If the labellum is on the upper side, the flower is described as being non-resupinate. Resupination varies from species to species of orchids. Some species may be completely resupinate/non-resupinate while other species may have resupinate male flowers and non-resupinate female flowers (or vice versa). However, orchids, in order to achieve the proper resupination, may sometimes twist their pedicel.

As previously established, it is clear that orchids interact with many other organisms (pollinators). However, their interaction is not limited to just pollinators, orchids interact with many other organisms. Orchids usually have a saprophytic stage in their seedling development; this stage may last longer in some orchids than others (Dressler). Such orchids that have a prolonged saprophytic stage are epiphytes, they cannot get their nutrients from the soil, and plants are incapable of acquiring nutrients from leaf litter. These orchids acquire their nutrients from mycorrhizal fungi that can break down leaf litter and produce carbon compounds for the plant.

An interesting animal that some orchids share a relationship with are ants. Ants and orchids in some situations seem to have formed a symbiotic relationship. Some orchids, such as the Acriopsis emarginata, excretes oil that attracts ants. The ants unknowingly carry the seeds of the Acriopsis emarginata back to its nest where the orchid grows. This is similar to several other species of orchids in the American tropics in which “ant gardens” can be observed. These other species of orchids produce seeds with elaiosomes, which are fleshy structures that attract ants.

The ants take these seeds back to their colony and after the elaiosome is consumed, the seed is taken to the disposal, which is rich in nutrients. The resulting orchid benefits not only from increased minerals but also protection, while the ants benefit from the roots of the orchid reinforcing the nest. Some other orchids such as Caularthron bilamellatum produce hallow pseudobulbs with openings in which ants can live. These orchids also gain protection and increased minerals from the ants.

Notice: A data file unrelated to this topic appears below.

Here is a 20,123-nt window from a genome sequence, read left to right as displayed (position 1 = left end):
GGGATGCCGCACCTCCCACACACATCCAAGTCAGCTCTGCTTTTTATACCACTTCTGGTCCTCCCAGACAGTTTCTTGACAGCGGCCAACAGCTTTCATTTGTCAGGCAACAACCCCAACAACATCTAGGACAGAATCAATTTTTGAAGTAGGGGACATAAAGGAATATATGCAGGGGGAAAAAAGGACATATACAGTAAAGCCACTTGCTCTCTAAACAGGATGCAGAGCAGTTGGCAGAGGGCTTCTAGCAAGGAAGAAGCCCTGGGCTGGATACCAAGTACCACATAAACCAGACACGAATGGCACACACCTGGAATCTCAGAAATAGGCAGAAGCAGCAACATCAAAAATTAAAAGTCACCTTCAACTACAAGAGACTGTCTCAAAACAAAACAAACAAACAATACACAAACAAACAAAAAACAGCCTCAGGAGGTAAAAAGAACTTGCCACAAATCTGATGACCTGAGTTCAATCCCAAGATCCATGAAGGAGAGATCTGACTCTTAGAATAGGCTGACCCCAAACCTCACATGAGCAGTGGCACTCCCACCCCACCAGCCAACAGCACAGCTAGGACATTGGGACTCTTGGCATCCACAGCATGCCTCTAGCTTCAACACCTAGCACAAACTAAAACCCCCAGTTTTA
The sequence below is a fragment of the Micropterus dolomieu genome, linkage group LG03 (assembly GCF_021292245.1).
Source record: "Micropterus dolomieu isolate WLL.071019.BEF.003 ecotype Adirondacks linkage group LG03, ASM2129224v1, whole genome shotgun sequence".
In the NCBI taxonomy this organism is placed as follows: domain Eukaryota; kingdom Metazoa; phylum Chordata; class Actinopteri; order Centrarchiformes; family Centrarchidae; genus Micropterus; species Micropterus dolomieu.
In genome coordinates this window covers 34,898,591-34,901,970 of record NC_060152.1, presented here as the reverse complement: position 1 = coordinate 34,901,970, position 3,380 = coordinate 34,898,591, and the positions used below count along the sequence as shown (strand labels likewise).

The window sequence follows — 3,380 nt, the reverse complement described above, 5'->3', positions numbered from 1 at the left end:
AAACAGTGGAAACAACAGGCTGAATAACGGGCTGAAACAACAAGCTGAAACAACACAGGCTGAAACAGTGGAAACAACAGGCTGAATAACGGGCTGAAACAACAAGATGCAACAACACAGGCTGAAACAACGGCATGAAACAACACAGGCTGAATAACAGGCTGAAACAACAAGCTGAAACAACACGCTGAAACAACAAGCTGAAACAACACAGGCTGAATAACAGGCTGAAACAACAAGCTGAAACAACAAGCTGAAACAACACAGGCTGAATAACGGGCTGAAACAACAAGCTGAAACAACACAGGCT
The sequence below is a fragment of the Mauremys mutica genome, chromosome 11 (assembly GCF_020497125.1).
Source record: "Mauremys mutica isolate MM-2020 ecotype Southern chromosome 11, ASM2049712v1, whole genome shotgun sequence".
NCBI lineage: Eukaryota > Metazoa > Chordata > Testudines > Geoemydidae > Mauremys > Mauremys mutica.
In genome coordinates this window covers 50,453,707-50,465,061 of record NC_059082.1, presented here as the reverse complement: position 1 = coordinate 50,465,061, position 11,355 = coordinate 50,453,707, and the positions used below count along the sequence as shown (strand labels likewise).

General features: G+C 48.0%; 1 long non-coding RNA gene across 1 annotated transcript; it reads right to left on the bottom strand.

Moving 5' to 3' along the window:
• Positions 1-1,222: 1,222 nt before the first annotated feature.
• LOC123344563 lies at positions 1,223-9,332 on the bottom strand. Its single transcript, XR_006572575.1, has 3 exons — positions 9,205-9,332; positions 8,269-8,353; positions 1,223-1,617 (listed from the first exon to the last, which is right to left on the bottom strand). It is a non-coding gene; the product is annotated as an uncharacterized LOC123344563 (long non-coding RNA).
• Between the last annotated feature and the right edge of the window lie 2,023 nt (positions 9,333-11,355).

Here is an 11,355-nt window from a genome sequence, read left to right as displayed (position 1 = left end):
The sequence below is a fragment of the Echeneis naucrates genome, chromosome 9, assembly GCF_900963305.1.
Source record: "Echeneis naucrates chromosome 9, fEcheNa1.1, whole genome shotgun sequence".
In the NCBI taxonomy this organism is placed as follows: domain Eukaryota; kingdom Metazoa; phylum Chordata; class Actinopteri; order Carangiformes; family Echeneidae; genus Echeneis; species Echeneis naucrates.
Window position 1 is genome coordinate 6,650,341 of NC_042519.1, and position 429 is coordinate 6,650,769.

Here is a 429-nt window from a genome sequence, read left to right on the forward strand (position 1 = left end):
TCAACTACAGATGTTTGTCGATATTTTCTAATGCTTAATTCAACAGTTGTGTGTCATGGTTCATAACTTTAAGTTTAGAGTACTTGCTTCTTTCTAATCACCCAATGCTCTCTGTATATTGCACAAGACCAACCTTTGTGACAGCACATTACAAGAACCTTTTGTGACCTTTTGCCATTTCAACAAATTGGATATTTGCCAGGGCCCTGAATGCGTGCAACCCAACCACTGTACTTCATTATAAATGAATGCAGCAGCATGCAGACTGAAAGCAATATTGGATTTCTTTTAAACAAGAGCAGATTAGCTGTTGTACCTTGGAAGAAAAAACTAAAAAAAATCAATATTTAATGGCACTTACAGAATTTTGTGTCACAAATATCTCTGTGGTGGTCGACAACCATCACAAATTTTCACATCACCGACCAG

Orchidaceae’s cultural and commercial significance makes it a very special family. Vanilla, produced from the seed fruits of two species of orchids (Vanilla panifolia and Vanilla tahitensis) is one of the worlds most used spices. It comes second as most expensive spice only after saffron. In 2011, 7508 tonnes of vanilla was produced (Faostat). Without vanilla, many baked goods may not possible to make and the world’s most eaten ice cream flavour would not exist.

Culturally, Orchidaceae is becoming increasingly special as more and more people become orchid hobbyists and grow these plants at home. Clubs such as the Richmond Orchid Club are sprouting around the world as people gather together to grow orchids and breed new hybrids. Even an orchid dedicated magazine called Orchids Australia has been created. There are not a lot of other plant clubs and magazines that focus on plant families.

It is without a doubt that Orchidaceae is a very special family of plants. Not only are they diverse in biodiversity, but they are also diverse in their methods attracting pollinators. This family of flowering plants that spans across the world is also spreading across the world as the focus of a new hobby. Its flowers are not only beautiful but also functionally interesting. Ultimately, this family provides the special taste of vanilla, which completes so many dishes and baked goods.